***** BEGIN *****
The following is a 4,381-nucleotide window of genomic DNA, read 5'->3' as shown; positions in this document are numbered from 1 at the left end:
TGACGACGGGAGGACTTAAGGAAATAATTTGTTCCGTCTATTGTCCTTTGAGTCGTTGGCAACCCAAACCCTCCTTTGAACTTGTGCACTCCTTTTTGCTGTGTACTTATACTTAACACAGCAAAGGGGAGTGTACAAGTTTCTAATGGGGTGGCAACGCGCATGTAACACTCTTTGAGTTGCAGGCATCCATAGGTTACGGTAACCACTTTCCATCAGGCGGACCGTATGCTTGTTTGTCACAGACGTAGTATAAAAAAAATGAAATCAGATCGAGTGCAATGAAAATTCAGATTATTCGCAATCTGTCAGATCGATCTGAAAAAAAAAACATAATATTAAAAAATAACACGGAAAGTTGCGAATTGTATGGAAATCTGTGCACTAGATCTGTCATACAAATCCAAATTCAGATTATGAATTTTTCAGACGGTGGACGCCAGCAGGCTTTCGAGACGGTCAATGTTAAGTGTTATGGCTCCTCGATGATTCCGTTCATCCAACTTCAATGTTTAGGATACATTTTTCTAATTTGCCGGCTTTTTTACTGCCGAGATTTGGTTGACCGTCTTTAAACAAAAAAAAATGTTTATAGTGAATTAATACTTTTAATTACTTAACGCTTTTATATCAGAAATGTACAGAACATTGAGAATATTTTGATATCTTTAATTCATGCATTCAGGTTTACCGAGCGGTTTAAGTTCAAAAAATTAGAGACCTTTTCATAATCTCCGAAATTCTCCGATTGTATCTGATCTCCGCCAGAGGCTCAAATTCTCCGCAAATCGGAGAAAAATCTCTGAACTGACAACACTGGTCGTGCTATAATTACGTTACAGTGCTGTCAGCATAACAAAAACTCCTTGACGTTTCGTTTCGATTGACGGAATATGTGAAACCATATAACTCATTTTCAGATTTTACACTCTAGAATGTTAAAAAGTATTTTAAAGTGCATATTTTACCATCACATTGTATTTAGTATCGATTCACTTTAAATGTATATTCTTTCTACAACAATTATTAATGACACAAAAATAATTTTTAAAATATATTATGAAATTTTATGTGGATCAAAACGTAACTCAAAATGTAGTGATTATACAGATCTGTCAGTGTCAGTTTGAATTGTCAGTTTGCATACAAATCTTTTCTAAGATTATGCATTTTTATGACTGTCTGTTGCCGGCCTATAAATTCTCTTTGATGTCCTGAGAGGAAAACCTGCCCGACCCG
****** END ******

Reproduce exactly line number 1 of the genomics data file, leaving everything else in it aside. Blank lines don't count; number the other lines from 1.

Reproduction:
The following is a 4,381-nucleotide window of genomic DNA, read 5'->3' as shown; positions in this document are numbered from 1 at the left end: